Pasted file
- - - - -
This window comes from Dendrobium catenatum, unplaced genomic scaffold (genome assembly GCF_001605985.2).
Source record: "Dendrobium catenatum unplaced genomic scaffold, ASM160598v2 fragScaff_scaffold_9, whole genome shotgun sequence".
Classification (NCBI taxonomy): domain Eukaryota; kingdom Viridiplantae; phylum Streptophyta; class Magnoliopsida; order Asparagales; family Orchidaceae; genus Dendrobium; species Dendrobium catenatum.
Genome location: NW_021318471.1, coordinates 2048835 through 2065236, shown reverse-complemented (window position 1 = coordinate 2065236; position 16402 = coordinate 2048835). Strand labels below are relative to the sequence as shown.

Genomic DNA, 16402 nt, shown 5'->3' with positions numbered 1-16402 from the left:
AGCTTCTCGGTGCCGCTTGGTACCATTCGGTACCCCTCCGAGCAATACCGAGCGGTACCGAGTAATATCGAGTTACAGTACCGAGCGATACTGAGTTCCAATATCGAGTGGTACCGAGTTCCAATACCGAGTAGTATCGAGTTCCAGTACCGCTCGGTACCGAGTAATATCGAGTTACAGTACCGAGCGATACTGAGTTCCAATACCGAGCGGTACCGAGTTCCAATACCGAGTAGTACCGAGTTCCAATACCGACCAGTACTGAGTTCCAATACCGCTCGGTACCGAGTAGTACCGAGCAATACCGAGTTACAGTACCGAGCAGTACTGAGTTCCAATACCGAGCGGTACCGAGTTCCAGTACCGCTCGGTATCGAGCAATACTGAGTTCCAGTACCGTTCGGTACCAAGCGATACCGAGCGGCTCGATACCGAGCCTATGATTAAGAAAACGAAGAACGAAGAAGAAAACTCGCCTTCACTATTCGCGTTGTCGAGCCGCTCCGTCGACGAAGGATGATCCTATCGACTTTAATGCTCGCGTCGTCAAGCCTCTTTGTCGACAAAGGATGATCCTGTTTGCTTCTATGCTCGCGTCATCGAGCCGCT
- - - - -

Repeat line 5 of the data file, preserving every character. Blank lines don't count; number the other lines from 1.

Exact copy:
Genomic DNA, 16402 nt, shown 5'->3' with positions numbered 1-16402 from the left: